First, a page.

Through recovery, I have learned that there is a direct correlation between perfectionism and eating disorders, which has definitely been true in my experience. I am someone who is often harder on myself than necessary and I am prone to thinking my self-worth comes from what I do rather than who I am. One of my greatest challenges in college is figuring out how to work hard, giving 100% without falling prey to perfectionist tendencies.

My solution to my struggles was to build a network of people around me who could support and encourage me in my recovery. For example, my roommate and closest college friend would hold me accountable when I was tempted to revert back to my perfectionist mindset. Upon starting at George Fox, we had an instant connection. We got to know each other very well in a short time frame. She would not let me do homework on Fridays but would insist on going to the local coffee shop together or making dinner and watching a movie together in our apartment. I know not everyone is fortunate enough to find a kindred spirit like I did when starting college. That is why eating disorder support groups are so desperately needed on college campuses for those who do not have friends whom they feel comfortable sharing their stories of recovery with.

An eating disorder is a coping mechanism that people use to try to deal with the pains and stressors of life. It's a coping mechanism that does not work. Recovery is about finding new ways to cope with stress. College can be incredibly stressful time, but stress can also teach you about yourself and in the process, make you a stronger person. My eating disorder was how I dealt with the stress and pain I had experienced. Now when I am stressed, I call a friend, write a poem, paint a picture or go outside and take a picture of a pretty tree or flower. I have found healthy ways to deal with negative emotions rather than using food to numb difficult emotions. Everyone has a different way of dealing with stress. They key is to find positive ways to deal with stress rather than negative ones.

In the grips of anorexia, I believed I could never go to college because I felt I could never be free of E.D. and live a normal life. I have proved E.D. wrong and I want to inspire others in the belief that you can live a life free of an eating disorder and you can live the life you have imagined, but perhaps feel like you can never attain. Even as I type this, I am spending a semester abroad in Thailand, having the experience of a lifetime. I will be graduating in spring of 2014, majoring in sociology and minoring in women’s studies. I am passionate about bringing about change in my culture and society. More than anything, I want to help to empower young women to reach their full potential. College has been a way that I have learned my strengths and talents. Through classes I have taken, people I have met and experiences I have had, I have learned who I am and what I want to pursue professionally and personally. Most of all, I have learned how I want to tangibly make a difference in the world. I have learned that everything happens for a reason and that I have been helped so I can help others. I would not have been able to do any of these things in college if I was still held captive in the chains of an eating disorder. Individuals have dreams to be realized; relationships to be had, and memories to make and one cannot pursue their dreams, enjoy relationships and make memories if they do not live in complete freedom from E.D.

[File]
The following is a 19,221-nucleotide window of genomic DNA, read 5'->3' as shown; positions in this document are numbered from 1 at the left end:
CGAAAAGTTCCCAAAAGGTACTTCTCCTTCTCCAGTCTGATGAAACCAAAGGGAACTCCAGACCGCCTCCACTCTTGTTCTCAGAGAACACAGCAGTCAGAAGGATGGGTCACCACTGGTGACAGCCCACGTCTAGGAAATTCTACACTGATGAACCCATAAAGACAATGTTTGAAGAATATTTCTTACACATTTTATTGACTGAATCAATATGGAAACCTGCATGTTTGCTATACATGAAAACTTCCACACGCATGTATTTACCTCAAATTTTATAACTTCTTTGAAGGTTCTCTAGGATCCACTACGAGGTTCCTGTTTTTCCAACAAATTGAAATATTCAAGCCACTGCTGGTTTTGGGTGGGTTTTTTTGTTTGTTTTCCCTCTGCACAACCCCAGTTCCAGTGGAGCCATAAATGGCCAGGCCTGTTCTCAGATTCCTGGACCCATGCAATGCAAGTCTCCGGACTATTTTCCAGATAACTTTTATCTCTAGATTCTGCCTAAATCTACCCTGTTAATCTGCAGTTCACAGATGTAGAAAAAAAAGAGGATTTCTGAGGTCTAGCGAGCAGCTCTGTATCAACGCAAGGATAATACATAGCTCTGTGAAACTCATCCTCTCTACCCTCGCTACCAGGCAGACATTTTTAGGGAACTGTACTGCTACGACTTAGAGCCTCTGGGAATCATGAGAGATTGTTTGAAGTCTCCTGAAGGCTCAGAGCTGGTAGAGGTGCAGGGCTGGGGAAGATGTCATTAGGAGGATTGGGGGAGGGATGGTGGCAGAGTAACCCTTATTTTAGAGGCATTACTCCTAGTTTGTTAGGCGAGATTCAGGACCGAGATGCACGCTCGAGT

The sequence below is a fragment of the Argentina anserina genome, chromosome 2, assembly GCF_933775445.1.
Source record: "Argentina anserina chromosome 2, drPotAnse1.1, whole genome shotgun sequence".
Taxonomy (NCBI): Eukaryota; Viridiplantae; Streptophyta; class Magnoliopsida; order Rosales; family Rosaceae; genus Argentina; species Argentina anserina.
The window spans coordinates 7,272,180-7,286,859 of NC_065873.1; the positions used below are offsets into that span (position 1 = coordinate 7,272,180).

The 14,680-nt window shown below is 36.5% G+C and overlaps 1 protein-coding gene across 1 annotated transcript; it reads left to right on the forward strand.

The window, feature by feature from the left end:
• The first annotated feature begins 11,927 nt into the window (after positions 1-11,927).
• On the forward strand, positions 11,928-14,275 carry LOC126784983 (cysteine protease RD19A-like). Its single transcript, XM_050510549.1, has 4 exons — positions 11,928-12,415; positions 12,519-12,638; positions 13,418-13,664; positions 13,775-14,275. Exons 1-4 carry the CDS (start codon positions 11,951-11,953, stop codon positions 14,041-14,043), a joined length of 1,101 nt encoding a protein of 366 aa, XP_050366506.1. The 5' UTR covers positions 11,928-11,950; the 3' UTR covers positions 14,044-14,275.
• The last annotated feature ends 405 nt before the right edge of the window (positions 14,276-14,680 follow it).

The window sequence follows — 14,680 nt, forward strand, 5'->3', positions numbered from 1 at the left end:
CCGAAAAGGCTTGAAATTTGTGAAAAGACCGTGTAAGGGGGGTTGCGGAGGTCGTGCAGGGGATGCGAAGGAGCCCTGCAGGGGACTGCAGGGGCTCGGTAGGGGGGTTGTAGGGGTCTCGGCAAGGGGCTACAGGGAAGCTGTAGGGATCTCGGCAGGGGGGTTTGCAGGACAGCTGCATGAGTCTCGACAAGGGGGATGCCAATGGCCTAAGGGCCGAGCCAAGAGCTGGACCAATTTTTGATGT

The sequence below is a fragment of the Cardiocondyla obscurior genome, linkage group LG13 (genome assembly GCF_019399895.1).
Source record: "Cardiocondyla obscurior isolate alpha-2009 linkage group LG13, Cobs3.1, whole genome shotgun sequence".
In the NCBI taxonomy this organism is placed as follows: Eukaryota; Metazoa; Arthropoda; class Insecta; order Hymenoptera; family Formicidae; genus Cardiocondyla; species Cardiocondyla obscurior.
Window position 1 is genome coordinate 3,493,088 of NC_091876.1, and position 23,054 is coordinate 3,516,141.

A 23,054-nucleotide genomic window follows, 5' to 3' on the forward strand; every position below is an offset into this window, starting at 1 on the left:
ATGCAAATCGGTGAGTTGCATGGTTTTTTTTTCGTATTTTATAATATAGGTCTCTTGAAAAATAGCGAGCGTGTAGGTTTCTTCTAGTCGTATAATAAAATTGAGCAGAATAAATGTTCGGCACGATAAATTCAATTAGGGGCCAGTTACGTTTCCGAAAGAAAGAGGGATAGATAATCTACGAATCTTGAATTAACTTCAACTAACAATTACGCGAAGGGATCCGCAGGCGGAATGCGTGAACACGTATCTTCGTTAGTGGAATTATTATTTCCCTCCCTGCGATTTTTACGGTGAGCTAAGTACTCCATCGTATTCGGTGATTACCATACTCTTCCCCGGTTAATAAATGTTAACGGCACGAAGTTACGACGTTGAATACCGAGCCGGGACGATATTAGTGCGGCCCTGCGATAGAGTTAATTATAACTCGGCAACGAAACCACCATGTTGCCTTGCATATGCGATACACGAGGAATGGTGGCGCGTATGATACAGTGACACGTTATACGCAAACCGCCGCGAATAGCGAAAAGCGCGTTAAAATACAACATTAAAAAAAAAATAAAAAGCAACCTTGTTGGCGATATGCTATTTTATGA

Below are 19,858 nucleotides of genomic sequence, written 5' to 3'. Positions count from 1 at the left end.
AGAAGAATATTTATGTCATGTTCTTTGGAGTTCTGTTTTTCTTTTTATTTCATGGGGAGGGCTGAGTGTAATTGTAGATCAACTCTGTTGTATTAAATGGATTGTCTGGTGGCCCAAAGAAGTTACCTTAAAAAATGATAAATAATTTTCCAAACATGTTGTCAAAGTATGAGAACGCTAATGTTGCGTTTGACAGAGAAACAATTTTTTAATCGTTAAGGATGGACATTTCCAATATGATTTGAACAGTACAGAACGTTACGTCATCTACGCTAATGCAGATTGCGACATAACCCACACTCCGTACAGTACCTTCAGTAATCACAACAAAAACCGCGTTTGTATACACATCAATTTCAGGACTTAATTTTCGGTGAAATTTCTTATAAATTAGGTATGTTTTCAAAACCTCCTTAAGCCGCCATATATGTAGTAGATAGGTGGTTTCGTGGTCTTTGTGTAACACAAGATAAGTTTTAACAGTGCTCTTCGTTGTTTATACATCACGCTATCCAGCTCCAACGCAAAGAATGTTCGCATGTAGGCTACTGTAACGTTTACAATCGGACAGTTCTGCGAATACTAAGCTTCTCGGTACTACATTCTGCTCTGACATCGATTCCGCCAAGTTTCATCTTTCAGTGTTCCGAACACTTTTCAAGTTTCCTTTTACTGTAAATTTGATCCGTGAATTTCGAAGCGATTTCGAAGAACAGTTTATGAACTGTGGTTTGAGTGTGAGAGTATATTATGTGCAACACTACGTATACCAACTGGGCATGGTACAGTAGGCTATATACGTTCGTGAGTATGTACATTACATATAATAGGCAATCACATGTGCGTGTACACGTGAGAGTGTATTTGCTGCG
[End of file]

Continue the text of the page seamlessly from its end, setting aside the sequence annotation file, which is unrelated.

An eating disorder is so often an illness suffered in silence and isolation but it does not have to be. We are meant to do life in the context of solidarity, to share in one another’s joy and suffering. This is one of the reasons why having more resources for those fighting eating disorders is so important. I am so grateful for the Eating Disorders On The College Campus Survey as it paints a picture of how eating disorders can manifest in college. The survey also paints a picture of recovery during college and what the tangible needs are for college students fighting for recovery. My hope is that this information will be used to improve the dire needs of students who are fighting a life and death battle with eating disorders. There is hope, there is healing and there is life free of eating disorders. I know this because I have experienced it. I am survivor. And because of this, I will do everything I can to educate others about that which once enslaved me. I will speak of hope, of healing and most of all, the freedom that a recovered life brings.

*The National Eating Disorders Association does not recommend or endorse any specific facilities, service providers, support groups or research studies.


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Proud2Bme is an online community created by and for teens. We cover everything from fashion and beauty to news, culture, and entertainment—all with the goal of promoting positive body image and encouraging healthy attitudes about food and weight.

This site was developed in partnership with Riverduinen and made possible by generous contributions from JPMorgan Chase, Globant, the University of Delaware, and The Hilda & Preston Davis Foundation.